“Where are you taking all those clothes??”
“Goodwill,” I say.
I run to the corner and Meg is not there. She is not there. There are no headlights. I am texting her while I hide behind a transformer box with my last bags, trying to make myself as small as I can. It’s 3:05 a.m. and we had agreed upon 3. She is not here and I am certain my father is charging towards me, eyes ablaze and thrilled, for such misbehavior will warrant extreme, unthinkable punishment. At the very least, I am now a candidate for forever-grounding.
Headlights round the corner slowly, and I barely look at the driver as I grab the back door and fling my bags in. Thankfully, it is Meg. She is high as a kite and as friendly as ever. “What up girl?! Ready to run?” Her grin and bloodshot eyes are the most wonderful, familiar sight. My plan is working. But I still have to get to LAX, 2 hours away. She pulls into an all-night diner lot, where my boyfriend is waiting in his car. I needed him to be the one to deliver me from evil, via LAX, to Denmark.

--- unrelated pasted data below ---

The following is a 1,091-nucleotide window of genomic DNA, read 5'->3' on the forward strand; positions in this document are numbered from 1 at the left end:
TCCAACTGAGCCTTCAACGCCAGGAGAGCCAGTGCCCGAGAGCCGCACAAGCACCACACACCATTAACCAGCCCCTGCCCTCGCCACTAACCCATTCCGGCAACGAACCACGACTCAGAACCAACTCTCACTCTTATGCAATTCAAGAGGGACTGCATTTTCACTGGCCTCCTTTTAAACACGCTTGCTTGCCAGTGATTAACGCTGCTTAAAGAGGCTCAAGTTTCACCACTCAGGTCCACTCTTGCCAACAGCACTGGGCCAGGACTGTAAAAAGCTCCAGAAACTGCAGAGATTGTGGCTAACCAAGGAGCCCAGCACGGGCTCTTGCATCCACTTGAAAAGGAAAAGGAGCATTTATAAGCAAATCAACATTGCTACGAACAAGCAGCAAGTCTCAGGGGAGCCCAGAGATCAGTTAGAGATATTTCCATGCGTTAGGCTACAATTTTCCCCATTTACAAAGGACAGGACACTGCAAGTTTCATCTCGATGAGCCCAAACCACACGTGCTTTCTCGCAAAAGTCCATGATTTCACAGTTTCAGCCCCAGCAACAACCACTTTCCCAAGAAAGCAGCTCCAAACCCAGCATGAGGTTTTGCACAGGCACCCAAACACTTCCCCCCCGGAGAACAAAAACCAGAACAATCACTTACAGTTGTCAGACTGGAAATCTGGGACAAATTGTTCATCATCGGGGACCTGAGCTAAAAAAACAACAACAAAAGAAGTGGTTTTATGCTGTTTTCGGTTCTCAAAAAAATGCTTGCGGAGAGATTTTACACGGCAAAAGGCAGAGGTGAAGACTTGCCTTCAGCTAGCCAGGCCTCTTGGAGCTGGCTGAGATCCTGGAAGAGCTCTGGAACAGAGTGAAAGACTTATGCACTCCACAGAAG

I tell Meg I love her and continue to move with the speed of light. Everything in my peripheral vision is my father, my father’s car, the police, police-car lights. My mind cannot believe that this escape is happening. My processors have not caught up to my actions. Every single second feels like minutes and it’s like the fastest slow motion of all time. Almost psychedelically-adrenaline-charged, I am taking in every frame jerkily with hyper-sensitive vision, hearing, and thinking. This is unlike any possible drug experience, I am sure.
Now my boyfriend is driving. I am staring into the rearview to examine the car-chase that must be unfolding behind us. I see what you would expect to see at 3:30 a.m. on a Tuesday morning…nothing. But my fear will not subside until the airplane is flying. That is my salvation– the moment the wheels leave the earth. The pulsing light at the end of this hell tunnel.